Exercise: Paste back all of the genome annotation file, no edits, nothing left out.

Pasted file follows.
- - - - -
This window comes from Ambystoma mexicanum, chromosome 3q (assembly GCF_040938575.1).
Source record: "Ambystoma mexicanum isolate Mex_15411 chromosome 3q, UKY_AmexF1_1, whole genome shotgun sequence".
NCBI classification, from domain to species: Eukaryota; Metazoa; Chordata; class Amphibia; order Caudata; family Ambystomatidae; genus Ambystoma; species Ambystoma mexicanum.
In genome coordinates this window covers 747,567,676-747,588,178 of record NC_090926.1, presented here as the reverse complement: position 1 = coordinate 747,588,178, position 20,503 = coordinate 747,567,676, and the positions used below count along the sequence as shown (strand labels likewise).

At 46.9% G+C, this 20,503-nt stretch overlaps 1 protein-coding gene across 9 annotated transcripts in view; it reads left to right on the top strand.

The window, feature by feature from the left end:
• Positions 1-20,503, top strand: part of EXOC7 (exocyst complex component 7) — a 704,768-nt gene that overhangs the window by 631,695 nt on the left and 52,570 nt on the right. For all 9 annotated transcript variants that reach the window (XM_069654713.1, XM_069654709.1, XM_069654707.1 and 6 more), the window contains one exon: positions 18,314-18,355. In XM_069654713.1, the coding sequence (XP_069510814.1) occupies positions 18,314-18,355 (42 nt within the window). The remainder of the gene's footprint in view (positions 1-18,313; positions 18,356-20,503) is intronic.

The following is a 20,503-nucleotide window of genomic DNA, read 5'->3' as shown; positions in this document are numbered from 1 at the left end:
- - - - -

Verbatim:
This window comes from Ambystoma mexicanum, chromosome 3q (assembly GCF_040938575.1).
Source record: "Ambystoma mexicanum isolate Mex_15411 chromosome 3q, UKY_AmexF1_1, whole genome shotgun sequence".
NCBI classification, from domain to species: Eukaryota; Metazoa; Chordata; class Amphibia; order Caudata; family Ambystomatidae; genus Ambystoma; species Ambystoma mexicanum.
In genome coordinates this window covers 747,567,676-747,588,178 of record NC_090926.1, presented here as the reverse complement: position 1 = coordinate 747,588,178, position 20,503 = coordinate 747,567,676, and the positions used below count along the sequence as shown (strand labels likewise).

At 46.9% G+C, this 20,503-nt stretch overlaps 1 protein-coding gene across 9 annotated transcripts in view; it reads left to right on the top strand.

The window, feature by feature from the left end:
• Positions 1-20,503, top strand: part of EXOC7 (exocyst complex component 7) — a 704,768-nt gene that overhangs the window by 631,695 nt on the left and 52,570 nt on the right. For all 9 annotated transcript variants that reach the window (XM_069654713.1, XM_069654709.1, XM_069654707.1 and 6 more), the window contains one exon: positions 18,314-18,355. In XM_069654713.1, the coding sequence (XP_069510814.1) occupies positions 18,314-18,355 (42 nt within the window). The remainder of the gene's footprint in view (positions 1-18,313; positions 18,356-20,503) is intronic.

The following is a 20,503-nucleotide window of genomic DNA, read 5'->3' as shown; positions in this document are numbered from 1 at the left end: